Gila Monsters on Bridge - Tucson, Arizona
Posted by: Groundspeak Premium Member Max and 99
N 32° 09.565 W 111° 00.274
12S E 499569 N 3558106
Quick Description: Two larger-than life Gila monsters lying flat on the median of the Irvington Bridge
Location: Arizona, United States
Date Posted: 6/30/2010 11:08:14 AM
Waymark Code: WM954X
Published By: Groundspeak Premium Member adgorn
Views: 11

Long Description:
These two Gila monsters are about 25 feet long (each) and lie lengthwise and flat on the stone-covered median of the bridge with their tails touching. What's really amazing about this sculpture is the multitude of colored tiles that cover the Gila monsters, and with the strong Tucson sun shining on them, they look beautiful! They are covered from head to toe in small colored glass pieces. In addition, the four corner posts of the bridge are part of this sculpture, and the photo in the gallery shows that it looks just like a cactus coming out of a pillar.
Access to the sculptures can be dangerous, so please use caution when crossing the road if you choose to do so. There is a small neighborhood nearby where you can pull into.

From the Smithsonian Art data base:


Two larger-than-life size Gila monster lizard sculptures are installed on the median of the Irvington Road Bridge. The lizards appear to rise out of surface of the bridge median, one facing east and one facing west, their tails touching at the exact center point of the bridge. The lizards are composed of sprayed concrete (gunite) encrusted with a mosaic of broken ceramic tiles. The tiles are embedded in patterns of light and dark bands and spots, resembling the markings of a Gila monster lizard. In addition to the lizards, the bridge is adorned with four volcanic stone piers installed one at each corner of the bridge. The top of each pier is planted with an agave cactus.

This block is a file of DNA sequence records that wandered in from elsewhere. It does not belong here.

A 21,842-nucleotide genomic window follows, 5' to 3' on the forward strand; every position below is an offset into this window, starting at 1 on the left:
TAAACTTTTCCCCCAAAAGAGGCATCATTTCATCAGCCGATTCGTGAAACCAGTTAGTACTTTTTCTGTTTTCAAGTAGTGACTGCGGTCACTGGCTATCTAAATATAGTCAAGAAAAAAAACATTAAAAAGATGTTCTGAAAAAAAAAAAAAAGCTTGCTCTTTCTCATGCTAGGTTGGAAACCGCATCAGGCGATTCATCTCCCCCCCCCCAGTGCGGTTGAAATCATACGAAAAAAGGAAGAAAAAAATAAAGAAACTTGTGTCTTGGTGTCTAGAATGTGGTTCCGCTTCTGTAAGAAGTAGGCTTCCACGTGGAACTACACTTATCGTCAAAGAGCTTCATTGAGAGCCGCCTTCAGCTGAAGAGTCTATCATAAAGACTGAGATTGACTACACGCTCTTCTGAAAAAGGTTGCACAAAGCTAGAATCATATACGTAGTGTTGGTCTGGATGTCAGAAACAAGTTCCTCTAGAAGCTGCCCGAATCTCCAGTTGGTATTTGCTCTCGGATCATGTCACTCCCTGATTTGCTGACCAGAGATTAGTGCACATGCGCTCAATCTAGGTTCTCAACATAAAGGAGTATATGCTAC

Architect Robert Vint worked with a team consisting of tile setters Fred Gumbard, Mike Wilhelm, and Dan Wilhelm of Wilhelm Tile, and sprayed concrete (gunite) contractor Rick Dyson. Tile was provided by the Mexican Tile Company. Rosario Palomares was stone mason who constructed the four piers. Robert Vint designed the bridge sculpture in April 1990 and completed the working drawings on December 31, 1991. IAS files contain architectural drawings that give an overview of the entire installation.

6 parts. Each sculpture: approx. 2 ft. 6 in. x 10 ft. x 52 ft. 6 in. Each pier: approx. H. 12 ft.
TITLE: Gila Monsters on Bridge

ARTIST(S): Vint, Robert, architect. Wilhelm, Mike, fabricator. Wilhelm, Dan, fabricator. Gumbard, Fred, fabricator. Dyson, Rick, contractor. Palomares, Rosario, fabricator. Wilhelm Bros., fabricator. Mexican Tile Company, contractor.

DATE: Designed April 1990. Feb. 1993-March 1993.

MEDIUM: Sculptures: ceramic tile and gunite.; Piers: volcanic stone.


Direct Link to the Individual Listing in the Smithsonian Art Inventory: [Web Link]

In the median of the Irvington Road Bridge: on Irvington, just east of Mission Rd.


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